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During the period between the French Revolution and WWI, commonly known as the long 19th century, the old world order was demolished and replaced. Ideas and progressions made during this period established the foundation of the modern world today. Japan was among one of the nations that had undergone the most dramatic changes.

This installation explored the impact of western influence on Japan's transformation that lasted well into the 21st century. 

Exhibit Panel

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Christian Missions in Japan Panel 1

Exhibit Panel

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Christian Missions in Japan Panel 2

Japan as a nation is inherently very serious about social hierarchy. Positions like preacher and teacher are naturally honored and respected. The fact that Hepburn and Oltmans were Americans definitely reinforced that fact. 

Exhibit Panel

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Christian Missions in Japan Panel 3

Historical forces pushed and pulled people towards different places. Power dynamics sometimes were more explicit, such as between nations in terms of financial and military power. Sometimes they were more implicit and imbedded in living conditions and daily interactions. The Meiji Restoration ushered in an era that equated westernization** to betterment, and this impression has lasted to this day. Foreigners in Japan sometimes have more leeway in social acceptance than Asian Americans in the US.

**Although it should be noted that in this sense "westernization" is mostly associated with white people. 

Exhibit panel

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Christian Missions in Japan Panel 4

I was amazed when I visited PHS for the first time. Before I went there, the operative word in Presbyterian Historical Society was Presbyterian. I expected to visit a religious organization but was pleasantly surprised to find out it's not that different from other archives. As I continued my research, it became clear that religious and historical forces were intertwined and inseparable. That gave me the initial idea for my exhibit where the Christian faith crossed over to the secular side and influenced the Japanese society beyond religion.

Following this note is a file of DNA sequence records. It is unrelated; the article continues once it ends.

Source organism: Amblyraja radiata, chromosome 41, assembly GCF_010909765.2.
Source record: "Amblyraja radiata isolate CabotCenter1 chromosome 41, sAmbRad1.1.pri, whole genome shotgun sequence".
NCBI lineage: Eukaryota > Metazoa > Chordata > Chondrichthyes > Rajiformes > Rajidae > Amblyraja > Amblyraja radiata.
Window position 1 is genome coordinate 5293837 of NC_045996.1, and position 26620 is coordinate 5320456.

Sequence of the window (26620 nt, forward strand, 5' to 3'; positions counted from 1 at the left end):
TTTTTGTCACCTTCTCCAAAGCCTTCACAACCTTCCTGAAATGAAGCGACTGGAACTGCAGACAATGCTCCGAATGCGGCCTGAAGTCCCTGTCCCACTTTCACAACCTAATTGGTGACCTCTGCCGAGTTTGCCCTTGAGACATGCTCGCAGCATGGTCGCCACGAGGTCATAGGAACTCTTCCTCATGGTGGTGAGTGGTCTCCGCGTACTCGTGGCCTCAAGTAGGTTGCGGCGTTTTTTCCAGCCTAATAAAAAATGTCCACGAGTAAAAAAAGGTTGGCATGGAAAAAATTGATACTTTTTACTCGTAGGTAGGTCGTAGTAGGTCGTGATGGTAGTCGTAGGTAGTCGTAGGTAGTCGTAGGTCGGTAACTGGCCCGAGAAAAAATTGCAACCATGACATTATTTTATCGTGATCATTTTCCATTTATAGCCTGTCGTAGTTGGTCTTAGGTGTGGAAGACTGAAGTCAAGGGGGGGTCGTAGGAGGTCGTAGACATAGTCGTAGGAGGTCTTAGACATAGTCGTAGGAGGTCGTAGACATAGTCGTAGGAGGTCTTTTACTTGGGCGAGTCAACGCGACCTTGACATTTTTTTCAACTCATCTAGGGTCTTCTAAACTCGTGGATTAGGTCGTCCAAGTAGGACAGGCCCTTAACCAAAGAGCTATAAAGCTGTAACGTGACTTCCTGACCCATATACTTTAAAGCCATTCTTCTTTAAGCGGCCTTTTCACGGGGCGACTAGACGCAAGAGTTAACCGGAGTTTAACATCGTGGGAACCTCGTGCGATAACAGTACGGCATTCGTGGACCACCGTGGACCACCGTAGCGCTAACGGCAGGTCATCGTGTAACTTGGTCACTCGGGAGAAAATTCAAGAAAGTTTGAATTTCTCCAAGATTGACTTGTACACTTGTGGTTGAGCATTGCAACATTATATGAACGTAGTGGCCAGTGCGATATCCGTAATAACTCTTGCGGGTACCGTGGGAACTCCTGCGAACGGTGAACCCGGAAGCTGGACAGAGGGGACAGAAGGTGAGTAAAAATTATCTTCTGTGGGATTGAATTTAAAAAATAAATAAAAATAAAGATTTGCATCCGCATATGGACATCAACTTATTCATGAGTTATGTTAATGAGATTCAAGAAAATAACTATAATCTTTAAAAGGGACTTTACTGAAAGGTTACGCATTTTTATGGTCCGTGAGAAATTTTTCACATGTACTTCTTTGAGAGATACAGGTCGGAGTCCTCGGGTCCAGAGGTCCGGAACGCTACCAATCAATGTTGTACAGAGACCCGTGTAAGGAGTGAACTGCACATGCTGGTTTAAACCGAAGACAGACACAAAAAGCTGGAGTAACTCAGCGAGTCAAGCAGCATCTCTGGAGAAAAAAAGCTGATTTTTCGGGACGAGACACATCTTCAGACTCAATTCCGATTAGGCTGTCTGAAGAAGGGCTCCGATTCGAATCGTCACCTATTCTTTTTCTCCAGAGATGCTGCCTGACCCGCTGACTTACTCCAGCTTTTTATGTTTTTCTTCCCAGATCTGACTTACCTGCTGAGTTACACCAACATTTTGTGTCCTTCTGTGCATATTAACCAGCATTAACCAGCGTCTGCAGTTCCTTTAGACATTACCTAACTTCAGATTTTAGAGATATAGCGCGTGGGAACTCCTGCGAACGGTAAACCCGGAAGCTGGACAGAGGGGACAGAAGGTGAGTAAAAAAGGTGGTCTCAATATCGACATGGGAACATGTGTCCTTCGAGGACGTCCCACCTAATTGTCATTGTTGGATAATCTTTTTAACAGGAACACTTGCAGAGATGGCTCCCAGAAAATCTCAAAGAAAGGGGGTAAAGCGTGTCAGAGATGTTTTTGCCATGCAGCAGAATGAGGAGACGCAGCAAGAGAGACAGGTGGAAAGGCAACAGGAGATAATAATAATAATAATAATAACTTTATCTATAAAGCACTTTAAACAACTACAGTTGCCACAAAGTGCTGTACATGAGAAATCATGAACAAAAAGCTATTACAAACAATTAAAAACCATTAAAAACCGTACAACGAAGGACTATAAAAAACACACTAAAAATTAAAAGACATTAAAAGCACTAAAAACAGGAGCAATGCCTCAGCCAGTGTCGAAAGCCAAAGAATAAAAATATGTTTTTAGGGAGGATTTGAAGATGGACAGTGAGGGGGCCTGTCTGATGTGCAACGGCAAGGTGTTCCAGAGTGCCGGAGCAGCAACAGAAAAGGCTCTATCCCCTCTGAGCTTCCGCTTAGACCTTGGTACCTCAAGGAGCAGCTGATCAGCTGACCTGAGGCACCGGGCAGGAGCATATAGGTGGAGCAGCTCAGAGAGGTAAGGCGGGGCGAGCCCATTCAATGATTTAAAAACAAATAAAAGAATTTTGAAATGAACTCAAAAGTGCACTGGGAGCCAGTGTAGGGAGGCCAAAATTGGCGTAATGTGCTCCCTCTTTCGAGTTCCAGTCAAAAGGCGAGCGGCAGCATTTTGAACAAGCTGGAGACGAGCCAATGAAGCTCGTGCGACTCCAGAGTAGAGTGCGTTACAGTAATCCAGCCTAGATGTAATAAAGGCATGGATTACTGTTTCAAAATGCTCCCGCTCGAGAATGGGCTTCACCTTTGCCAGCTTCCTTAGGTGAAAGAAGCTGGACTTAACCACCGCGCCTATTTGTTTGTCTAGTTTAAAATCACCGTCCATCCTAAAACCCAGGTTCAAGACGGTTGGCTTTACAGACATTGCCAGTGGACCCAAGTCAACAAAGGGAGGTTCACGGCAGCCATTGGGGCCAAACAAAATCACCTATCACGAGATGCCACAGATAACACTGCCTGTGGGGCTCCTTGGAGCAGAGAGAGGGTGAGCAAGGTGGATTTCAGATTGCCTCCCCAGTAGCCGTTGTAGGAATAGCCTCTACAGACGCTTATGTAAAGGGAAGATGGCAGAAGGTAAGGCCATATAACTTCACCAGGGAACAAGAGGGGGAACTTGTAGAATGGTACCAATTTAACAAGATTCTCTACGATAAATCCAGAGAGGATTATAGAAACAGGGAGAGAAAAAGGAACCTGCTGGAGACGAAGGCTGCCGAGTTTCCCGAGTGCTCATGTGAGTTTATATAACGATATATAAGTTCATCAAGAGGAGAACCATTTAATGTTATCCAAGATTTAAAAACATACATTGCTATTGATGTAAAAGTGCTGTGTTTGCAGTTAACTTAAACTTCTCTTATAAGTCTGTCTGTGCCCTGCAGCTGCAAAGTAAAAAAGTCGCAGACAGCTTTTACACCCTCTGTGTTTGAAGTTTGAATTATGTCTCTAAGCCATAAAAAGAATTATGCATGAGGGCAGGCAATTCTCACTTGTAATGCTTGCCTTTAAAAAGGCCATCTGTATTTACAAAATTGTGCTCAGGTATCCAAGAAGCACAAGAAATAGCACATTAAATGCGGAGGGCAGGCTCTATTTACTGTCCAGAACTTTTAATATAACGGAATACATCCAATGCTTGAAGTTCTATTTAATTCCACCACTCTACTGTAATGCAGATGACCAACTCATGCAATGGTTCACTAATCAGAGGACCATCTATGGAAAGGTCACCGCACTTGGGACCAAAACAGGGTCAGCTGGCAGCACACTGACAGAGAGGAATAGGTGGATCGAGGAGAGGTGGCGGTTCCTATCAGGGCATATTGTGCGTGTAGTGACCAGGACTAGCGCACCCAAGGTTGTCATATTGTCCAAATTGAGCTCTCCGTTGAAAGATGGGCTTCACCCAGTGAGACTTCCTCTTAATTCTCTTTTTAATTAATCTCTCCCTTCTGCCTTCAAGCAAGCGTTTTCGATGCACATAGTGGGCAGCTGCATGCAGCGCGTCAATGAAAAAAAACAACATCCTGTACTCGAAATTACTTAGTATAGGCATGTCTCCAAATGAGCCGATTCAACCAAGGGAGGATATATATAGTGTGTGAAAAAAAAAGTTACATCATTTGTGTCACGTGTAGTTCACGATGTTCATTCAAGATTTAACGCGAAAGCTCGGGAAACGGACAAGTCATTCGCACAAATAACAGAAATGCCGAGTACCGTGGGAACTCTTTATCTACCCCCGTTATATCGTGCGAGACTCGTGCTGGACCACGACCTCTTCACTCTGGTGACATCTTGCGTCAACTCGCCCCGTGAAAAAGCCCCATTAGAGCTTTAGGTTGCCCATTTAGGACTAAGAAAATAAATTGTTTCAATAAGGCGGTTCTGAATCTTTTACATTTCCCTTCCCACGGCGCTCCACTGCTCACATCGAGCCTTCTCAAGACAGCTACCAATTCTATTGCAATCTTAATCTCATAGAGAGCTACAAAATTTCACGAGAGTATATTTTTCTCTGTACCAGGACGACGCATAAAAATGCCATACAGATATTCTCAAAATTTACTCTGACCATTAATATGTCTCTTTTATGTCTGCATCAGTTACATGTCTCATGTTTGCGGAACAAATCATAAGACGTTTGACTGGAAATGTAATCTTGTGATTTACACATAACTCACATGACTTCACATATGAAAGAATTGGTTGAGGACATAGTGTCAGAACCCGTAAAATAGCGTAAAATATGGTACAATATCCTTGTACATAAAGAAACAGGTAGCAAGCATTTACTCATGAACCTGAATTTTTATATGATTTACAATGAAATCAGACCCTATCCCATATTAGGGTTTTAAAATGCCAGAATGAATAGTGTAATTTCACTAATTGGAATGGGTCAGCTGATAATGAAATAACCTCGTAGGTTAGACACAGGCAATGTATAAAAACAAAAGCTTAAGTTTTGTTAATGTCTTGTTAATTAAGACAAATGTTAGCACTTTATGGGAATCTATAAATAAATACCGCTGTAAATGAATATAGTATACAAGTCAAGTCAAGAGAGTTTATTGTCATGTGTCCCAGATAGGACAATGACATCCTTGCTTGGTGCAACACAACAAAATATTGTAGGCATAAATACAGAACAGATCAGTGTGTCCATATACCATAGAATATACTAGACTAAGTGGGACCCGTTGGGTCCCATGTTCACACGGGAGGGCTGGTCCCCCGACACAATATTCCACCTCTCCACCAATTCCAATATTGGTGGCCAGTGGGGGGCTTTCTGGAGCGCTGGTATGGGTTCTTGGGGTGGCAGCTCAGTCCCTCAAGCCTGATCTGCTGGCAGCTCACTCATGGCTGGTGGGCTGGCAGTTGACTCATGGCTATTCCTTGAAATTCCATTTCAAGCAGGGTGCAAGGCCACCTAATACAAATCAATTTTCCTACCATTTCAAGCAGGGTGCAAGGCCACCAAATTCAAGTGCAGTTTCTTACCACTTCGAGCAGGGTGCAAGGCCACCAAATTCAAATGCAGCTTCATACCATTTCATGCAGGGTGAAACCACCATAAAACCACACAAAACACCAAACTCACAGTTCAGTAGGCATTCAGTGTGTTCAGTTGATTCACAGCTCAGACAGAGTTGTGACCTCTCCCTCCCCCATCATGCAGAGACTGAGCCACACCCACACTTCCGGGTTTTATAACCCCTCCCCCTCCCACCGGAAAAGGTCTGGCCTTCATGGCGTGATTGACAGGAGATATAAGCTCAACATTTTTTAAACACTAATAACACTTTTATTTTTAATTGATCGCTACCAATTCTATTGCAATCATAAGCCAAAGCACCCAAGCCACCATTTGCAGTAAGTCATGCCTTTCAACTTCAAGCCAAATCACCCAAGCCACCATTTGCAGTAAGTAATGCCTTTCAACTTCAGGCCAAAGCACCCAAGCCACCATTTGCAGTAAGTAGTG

Collection Materials on Display at PHS

  1. Hepburn’s plaque

  2. Japanese-English dictionary (editor: Hepburn)

  3. Invitation to the Emperor’s garden party

  4. Meiji Gakuin Employment certificate

  5. Newspaper clippings on Hepburn and Oltmans’ awards for their contributions to Japan’s education

  6. 1993 Meiji Gakuin U. chapel holiday card

  7. Voices from Japan recording disk

Other Research Materials

Guide to the Sarah Clarke Oltmans Papers

Japanese American Internment During WWII: Pearl collection

I think schools should develop more projects that encourage students to visit archives and museums. These places can often seem intimidating to someone unfamiliar with the environment….As people grow comfortable, they can see how useful and accessible these establishments actually are. -- Celia Shao

Building Knowledge and Breaking Barriers, a PHS and CCP collaboration